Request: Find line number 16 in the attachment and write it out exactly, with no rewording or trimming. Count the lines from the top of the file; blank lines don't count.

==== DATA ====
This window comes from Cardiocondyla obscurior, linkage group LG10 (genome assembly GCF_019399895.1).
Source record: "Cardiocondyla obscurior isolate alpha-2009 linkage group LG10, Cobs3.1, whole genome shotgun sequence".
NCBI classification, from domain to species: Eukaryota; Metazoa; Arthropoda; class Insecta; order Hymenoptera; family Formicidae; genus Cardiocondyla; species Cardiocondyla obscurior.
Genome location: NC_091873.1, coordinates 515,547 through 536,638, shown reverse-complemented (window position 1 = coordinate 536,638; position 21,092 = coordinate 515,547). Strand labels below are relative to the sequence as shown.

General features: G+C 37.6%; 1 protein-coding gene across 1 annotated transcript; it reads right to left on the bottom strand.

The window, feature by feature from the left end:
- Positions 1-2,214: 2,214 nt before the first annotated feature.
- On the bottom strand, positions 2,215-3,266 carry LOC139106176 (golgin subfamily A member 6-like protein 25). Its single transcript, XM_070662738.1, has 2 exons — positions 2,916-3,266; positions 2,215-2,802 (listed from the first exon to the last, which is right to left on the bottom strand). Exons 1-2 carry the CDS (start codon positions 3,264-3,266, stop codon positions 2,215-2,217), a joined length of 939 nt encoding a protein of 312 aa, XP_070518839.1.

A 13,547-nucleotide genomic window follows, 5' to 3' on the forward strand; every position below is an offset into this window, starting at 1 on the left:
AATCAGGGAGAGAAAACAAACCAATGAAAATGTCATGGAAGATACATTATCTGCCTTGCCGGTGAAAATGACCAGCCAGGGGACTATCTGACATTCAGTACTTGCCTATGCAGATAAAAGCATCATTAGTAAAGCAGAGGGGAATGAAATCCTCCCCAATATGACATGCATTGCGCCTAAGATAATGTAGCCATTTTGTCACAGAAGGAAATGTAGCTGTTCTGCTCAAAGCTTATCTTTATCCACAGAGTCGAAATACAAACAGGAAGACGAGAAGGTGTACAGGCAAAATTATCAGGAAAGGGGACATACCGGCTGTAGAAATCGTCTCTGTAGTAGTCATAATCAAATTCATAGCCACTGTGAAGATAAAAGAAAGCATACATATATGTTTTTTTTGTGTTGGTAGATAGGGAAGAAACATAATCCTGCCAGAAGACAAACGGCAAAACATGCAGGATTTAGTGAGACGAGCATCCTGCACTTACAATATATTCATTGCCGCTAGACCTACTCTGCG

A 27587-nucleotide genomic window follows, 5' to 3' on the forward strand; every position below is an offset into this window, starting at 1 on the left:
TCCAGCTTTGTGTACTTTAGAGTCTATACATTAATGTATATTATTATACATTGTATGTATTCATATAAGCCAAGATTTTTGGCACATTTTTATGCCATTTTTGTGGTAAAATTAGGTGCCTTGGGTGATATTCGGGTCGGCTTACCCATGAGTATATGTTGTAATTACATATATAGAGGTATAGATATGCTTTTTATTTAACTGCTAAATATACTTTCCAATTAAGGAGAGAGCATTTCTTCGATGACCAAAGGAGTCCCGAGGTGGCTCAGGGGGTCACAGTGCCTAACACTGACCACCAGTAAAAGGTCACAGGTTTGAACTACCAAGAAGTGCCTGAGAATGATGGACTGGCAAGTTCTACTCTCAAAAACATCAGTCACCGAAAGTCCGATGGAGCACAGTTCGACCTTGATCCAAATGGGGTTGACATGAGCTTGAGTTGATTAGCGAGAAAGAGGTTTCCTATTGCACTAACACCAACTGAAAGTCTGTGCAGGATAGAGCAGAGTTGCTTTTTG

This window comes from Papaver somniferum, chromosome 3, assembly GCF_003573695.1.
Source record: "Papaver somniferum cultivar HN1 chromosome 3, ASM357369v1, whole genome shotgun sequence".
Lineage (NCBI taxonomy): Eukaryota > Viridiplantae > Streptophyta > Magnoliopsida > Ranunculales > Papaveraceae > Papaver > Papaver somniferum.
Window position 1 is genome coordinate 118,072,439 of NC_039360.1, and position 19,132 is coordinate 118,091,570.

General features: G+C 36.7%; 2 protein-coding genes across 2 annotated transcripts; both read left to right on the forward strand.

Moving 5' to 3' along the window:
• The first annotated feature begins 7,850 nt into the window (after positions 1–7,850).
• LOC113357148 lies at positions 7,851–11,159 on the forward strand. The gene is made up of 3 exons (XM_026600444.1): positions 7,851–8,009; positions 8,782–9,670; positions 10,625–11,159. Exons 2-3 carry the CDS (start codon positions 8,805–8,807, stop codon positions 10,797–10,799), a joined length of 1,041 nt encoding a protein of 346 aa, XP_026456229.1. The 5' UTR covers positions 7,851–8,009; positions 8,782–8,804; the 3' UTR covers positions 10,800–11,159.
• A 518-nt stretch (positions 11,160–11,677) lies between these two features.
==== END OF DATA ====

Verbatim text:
Window position 1 is genome coordinate 118,072,439 of NC_039360.1, and position 19,132 is coordinate 118,091,570.